UK names new Ramsar site for World Wetlands Day
Extra Protection for Important Bird Habitats Announced on World Wetlands Day
Press release, 2 February 2000. -- Little terns, Turnstones, Purple sandpipers and Bewicks swans are just some of the wild birds whose habitats will be better protected by new conservation measures announced today - World Wetlands Day - by DETR Minister Chris Mullin. The Northumbria Coast and the Breydon Water Extension in Norfolk have been newly classified as Wetlands of International Importance under the Ramsar Convention and as Special Protection Areas (SPA) for birds. This will ensure that the areas are preserved for wildlife and nature conservation.
The Northumbria Coast covers over 1,107 hectares and is partly located within the Northumberland Coast Area of Outstanding Natural Beauty and the North Northumberland Heritage Coast. The site consists largely of sections of rocky shore with boulder and cobble beaches, and is home to more than 1% of the British population of breeding Little tern. The site supports the highest number of Purple sandpipers in Britain and the second highest wintering concentration of Turnstones of any site in the British Isles.
The extension to the Breydon Water SPA/Ramsar site covers over 694 hectares of part of the Halvergate Marshes Site of Special Scientific Interest. It is considered to be an integral part of Breydon Water SPA and Ramsar site because the Bewicks swan and Ruff use the site.
Mr Mullin said:
"I am pleased to announce this latest classification, which brings the UK total of Special Protection Areas to 204 and Ramsar sites to 151. This classification further demonstrates the Governments commitment to recognising the international importance of these wetland and ornithological sites. It is appropriate that todays announcement should be made on World Wetlands Day which marks the 29th anniversary of the signing of the Ramsar Convention on Wetlands."
NOTES TO EDITORS
1. The 1979 European Commission Directive (79/409 EEC) on the conservation of wild birds requires member states to notify the Commission of sites which are of particular importance to the conservation of wild birds. The UK is also a signatory to and an active participant in the Convention on Wetlands of International Importance especially as Waterfowl Habitat (the Ramsar Convention - named after the town in Iran where the first conference was held in 1971). The broad objectives of the Convention are to stem the progressive encroachment on, and loss of, wetlands, and to promote their wise use. The Little tern, Purple sandpiper, turnstone, Bewicks swan and Ruff are all listed in Annex 1 of the EC Birds Directive, which lists the most endangered birds in Europe.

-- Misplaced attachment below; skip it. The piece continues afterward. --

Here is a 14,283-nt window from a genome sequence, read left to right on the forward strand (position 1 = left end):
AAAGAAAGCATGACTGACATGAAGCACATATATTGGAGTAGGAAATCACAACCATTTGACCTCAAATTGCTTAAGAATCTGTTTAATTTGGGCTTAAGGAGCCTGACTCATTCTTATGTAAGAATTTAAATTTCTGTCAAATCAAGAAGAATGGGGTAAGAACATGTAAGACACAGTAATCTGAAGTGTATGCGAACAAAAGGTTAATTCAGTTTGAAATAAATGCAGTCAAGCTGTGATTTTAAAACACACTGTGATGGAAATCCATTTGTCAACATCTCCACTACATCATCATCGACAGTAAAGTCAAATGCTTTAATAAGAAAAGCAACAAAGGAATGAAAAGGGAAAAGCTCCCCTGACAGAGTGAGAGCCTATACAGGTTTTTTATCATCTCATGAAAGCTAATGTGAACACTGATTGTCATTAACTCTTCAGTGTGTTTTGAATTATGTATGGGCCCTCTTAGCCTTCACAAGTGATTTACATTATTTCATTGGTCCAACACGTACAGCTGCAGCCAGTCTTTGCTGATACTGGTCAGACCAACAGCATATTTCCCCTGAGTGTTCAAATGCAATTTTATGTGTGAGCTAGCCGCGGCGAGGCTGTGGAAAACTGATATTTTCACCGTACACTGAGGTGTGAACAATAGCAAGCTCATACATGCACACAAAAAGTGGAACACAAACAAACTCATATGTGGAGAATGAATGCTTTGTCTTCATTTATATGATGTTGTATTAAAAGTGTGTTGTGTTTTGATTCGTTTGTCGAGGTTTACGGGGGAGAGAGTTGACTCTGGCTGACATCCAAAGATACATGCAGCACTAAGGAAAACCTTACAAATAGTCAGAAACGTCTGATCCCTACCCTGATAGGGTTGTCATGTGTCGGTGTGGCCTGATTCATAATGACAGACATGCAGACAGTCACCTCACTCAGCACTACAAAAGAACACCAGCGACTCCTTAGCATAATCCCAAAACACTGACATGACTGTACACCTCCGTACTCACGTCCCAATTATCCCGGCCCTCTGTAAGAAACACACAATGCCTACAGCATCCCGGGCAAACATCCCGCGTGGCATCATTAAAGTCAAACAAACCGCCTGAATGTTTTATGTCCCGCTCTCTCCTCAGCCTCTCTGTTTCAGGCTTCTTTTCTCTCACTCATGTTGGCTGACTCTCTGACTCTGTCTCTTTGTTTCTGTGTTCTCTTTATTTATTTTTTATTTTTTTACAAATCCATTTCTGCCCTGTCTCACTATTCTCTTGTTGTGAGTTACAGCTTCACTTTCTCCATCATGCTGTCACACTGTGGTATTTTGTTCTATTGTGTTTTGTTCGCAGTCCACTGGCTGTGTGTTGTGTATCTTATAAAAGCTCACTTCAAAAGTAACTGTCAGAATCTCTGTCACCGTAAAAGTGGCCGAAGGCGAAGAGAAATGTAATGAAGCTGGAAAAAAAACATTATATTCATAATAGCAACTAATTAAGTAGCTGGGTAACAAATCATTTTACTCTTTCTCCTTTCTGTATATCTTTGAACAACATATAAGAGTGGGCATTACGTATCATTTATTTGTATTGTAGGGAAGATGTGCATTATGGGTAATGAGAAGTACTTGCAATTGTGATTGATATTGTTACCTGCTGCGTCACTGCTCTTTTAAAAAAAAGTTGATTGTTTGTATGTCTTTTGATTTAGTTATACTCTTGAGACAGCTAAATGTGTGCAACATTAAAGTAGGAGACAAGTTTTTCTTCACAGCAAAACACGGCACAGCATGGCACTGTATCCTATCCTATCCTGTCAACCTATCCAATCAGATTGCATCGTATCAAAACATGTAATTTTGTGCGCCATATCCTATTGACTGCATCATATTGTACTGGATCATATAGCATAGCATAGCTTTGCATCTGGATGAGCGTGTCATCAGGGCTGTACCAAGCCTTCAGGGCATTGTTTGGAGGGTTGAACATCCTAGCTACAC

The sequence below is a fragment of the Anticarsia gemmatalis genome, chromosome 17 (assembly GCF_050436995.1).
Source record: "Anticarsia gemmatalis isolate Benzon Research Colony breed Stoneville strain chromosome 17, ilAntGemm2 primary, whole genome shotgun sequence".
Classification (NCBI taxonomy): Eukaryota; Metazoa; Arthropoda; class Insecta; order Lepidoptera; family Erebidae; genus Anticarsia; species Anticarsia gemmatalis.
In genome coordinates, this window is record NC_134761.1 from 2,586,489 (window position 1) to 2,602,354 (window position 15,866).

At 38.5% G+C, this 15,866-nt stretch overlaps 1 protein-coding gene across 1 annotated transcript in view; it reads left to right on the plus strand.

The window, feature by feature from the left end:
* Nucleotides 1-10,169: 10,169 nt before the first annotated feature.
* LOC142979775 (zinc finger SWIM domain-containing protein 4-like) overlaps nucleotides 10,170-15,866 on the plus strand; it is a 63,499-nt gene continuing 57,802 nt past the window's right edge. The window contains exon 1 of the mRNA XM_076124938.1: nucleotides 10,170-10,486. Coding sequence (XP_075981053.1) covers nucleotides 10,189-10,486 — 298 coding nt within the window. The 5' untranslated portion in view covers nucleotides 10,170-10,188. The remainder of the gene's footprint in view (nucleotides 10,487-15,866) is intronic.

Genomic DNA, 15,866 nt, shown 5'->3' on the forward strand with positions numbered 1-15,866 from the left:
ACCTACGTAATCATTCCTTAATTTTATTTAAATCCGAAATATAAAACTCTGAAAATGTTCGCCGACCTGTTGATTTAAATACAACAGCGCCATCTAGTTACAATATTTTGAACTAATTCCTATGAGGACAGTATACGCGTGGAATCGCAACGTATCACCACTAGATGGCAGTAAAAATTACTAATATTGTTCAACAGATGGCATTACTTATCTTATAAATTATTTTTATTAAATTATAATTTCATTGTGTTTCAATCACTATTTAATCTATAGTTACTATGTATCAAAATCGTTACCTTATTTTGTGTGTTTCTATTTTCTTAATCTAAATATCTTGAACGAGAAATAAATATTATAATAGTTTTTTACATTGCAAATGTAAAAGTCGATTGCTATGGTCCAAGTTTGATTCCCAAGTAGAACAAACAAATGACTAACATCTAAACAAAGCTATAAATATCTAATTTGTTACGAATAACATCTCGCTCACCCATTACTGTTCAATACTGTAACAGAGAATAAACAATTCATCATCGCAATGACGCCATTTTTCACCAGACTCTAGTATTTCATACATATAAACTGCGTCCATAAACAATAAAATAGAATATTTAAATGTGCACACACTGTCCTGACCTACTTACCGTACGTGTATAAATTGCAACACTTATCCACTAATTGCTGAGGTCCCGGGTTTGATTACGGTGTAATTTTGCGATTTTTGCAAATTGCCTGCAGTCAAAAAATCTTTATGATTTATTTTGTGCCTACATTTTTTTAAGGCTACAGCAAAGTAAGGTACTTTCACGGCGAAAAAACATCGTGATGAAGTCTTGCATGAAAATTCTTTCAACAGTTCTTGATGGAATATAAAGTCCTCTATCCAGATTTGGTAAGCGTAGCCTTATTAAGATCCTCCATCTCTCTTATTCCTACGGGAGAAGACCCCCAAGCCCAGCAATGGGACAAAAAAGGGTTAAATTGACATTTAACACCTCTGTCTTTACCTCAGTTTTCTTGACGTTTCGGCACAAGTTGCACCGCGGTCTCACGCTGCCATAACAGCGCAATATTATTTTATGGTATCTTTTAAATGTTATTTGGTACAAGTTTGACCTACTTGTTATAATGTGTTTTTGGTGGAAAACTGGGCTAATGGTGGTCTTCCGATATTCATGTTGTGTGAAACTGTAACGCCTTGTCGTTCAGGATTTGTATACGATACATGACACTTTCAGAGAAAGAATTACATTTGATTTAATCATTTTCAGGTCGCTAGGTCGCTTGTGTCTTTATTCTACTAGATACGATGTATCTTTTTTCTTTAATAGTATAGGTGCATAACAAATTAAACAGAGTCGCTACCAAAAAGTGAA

2. No site is classified under the Birds Directive unless it has first been notified as a Site of Special Scientific Interest (SSSI) under Section 28 of the Wildlife and Countryside Act 1981. Such notification protects the site by law from activities likely to damage its nature conservation interest. The Special Protection Area (SPA) classification gives public recognition to the international importance of the site and protection as a European site under the Conservation (Natural Habitats, &c) Regulation 1994. This means that development proposals that would be detrimental to the nature conservation interest will be permitted only in very exceptional circumstances.
3. 204 Special Protection Areas and 151 Ramsar sites have now been designated in the UK. The Northumbria Coast site covers sections of the coast from Berwick upon Tweed to Hartlepool and the Breydon Water Extension is located near Great Yarmouth in Norfolk.
4. World Wetlands Day is being celebrated internationally by the countries that have signed up to the Ramsar Convention. 2 February is the 29th Anniversary of the day the Ramsar Convention was signed in 1971.
5. The UK is in the process of setting up a National Ramsar Committee to guide its implementation of the Convention under the chairmanship of DETR involving statutory agencies, the newly devolved administrations for Scotland, Wales and Northern Ireland and voluntary conservation bodies.